Huston made the film while a very sick and physically feeble old man. He was in fact dying. But it might as well be the work of a young stallon because it’s that vital and rigorous. The fact that he was near death though gives his interpretation and expression of the story added depth and poignancy. He knew well the autumnal notes it was playing. The film starts his daughter Angelica Huston. It was their third and final collaboraton.
If you don’t know Huston the writer-director I urge you to seek out his work and even if you do you may discover he made films you didn’t associate with him. Just like we often don’t pay attention to the bylines of writers who author pieces we read and even enjoy, some of us don’t pay strict attention to who the directors of films are, even if we enjoy them. Some of you may even be more familiar with Huston’s acting than his directing. His turn in “Chinatown” is a superb example of character acting. My point is, whatever Huston means or doesn’t meant to you, seek out his work and put the pieces together of the many classics he made that you’ve seen and will make a point to see.
Hot Movie Takes Sunday
When Cinema First Seduced Me – “On the Waterfront”
©by Leo Adam Biga
Author of “Alexander Payne: His Journey in Film”
Borrowing from the title of a famous film book, I share in this hot cinema take how I lost my virginity at the movies. It wasn’t a person who stole my innocence and awakened my senses, it was a film, a very special film: “On the Waterfront.” Though in a manner of speaking you could say I gave it up to the film’s star, Marlon Brando.
It was probably the end of the 1960s or beginning of the 1970s when I first saw that classic 1954 film. I would have been 11 or 12 watching it on the home Zenith television set. The film still has a hold on me all these years later. It moves me to tears and exultation as an adult just as it did as a child. I’m sure that will never change no matter how many times I see it, and I’ve seen it a couple dozen times by now, and no matter how old I am when I revisit it.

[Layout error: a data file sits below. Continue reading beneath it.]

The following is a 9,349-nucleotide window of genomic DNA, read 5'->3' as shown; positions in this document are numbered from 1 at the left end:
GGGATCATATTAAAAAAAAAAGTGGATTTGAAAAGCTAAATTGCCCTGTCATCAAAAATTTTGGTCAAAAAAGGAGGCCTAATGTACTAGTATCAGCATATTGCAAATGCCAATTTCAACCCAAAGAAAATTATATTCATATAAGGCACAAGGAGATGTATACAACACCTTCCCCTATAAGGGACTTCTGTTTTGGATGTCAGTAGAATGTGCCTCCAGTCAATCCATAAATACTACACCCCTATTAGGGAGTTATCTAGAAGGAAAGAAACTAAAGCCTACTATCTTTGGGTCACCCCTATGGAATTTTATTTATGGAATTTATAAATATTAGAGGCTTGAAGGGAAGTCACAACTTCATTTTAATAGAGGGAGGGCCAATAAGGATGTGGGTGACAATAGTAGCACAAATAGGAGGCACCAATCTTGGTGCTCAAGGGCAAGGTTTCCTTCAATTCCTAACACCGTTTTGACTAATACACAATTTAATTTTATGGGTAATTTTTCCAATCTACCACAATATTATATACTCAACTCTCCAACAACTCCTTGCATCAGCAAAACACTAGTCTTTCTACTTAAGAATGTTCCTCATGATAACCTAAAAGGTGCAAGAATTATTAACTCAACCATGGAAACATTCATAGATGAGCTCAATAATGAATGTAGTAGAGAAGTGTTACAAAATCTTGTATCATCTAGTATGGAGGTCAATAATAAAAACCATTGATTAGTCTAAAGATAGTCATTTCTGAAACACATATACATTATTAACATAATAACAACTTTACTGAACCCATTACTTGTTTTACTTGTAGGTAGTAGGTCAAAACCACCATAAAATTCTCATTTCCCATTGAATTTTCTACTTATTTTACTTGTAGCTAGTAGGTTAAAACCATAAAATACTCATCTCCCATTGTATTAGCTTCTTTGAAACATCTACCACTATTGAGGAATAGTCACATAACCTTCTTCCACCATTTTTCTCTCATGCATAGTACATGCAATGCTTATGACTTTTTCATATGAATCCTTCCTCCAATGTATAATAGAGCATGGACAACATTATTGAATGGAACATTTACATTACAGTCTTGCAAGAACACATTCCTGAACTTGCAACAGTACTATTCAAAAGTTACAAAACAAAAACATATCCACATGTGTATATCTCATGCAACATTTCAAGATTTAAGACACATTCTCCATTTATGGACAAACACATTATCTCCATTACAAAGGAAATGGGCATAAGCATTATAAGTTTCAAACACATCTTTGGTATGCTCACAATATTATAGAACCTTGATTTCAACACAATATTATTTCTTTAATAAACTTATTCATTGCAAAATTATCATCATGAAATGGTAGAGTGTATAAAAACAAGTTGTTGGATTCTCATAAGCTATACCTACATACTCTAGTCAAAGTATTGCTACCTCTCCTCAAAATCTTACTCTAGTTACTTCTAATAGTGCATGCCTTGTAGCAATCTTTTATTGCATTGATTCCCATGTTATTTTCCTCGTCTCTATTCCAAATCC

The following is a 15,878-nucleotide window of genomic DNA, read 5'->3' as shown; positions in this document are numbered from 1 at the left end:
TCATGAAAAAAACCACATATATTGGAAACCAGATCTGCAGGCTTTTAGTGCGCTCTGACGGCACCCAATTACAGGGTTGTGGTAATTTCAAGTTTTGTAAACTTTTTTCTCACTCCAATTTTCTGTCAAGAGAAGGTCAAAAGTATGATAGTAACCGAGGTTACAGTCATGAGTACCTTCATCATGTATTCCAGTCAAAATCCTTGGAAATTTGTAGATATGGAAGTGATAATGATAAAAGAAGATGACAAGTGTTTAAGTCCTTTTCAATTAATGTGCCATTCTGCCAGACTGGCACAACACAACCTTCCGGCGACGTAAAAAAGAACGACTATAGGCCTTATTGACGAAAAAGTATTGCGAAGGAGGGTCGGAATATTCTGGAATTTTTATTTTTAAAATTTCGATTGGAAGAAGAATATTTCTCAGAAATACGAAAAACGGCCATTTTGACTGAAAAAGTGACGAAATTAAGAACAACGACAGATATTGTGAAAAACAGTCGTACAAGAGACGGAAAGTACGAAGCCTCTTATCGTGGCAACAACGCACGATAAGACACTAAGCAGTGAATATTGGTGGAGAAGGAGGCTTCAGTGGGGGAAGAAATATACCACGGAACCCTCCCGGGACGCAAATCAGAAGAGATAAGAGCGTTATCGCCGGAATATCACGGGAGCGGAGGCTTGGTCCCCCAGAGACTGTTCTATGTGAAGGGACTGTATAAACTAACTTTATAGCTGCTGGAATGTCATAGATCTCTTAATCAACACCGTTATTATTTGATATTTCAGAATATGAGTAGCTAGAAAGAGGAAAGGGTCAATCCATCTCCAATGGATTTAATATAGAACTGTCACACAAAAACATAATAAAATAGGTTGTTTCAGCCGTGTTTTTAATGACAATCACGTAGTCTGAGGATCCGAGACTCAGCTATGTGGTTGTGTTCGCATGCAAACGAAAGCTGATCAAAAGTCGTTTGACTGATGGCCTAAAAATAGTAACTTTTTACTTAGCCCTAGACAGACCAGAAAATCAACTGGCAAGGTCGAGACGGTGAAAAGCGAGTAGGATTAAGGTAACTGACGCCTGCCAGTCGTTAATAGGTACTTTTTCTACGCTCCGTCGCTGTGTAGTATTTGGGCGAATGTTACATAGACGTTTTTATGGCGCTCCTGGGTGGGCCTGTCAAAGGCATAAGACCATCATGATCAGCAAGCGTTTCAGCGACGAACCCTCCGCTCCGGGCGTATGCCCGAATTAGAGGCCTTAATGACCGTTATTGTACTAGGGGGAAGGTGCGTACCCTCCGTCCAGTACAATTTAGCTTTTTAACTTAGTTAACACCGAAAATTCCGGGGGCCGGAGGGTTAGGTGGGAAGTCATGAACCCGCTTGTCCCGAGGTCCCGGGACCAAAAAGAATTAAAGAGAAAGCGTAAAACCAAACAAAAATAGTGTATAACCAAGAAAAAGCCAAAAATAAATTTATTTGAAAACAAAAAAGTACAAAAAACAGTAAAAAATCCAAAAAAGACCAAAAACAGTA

Nothing could have prepared me for that first viewing though. I mean, it stirred things in me that I didn’t yet have words or meanings for. I remember lying on the living room’s carpeted floor and variously feeling sad, excited, aroused, afraid, angry, disenchanted, triumphant and, though I didn’t know the word at the time, ambivalent.
The power of that movie is in its extraordinary melding of words, images, ideas, faces, locations, actions and dramatic incidents. Great direction by Elia Kazan. Great photography by Boris Kaufmann. Great music by Leonard Bernstein. Great script by Budd Schulberg, Great ensemble cast from top to bottom. But it was Marlon Brando who undid me. I mean, he’s so magnetic and enigmatic at the same time. There’s a charm and mystery to the man, combined with an intensity and truth, that projects a palpable, visceral energy unlike anything I’ve quite felt since from a film performance. His acting is so real, spontaneous and connected to every moment that it evokes intense emotional immediate responses in me. It happened the first time I saw it and it still happens all these decades later. What I’m describing, of course, is the very intent of The Method Brando brought to Hollywood, thus forever changing screen acting by the new level of naturalism and truth he brought to many of his roles.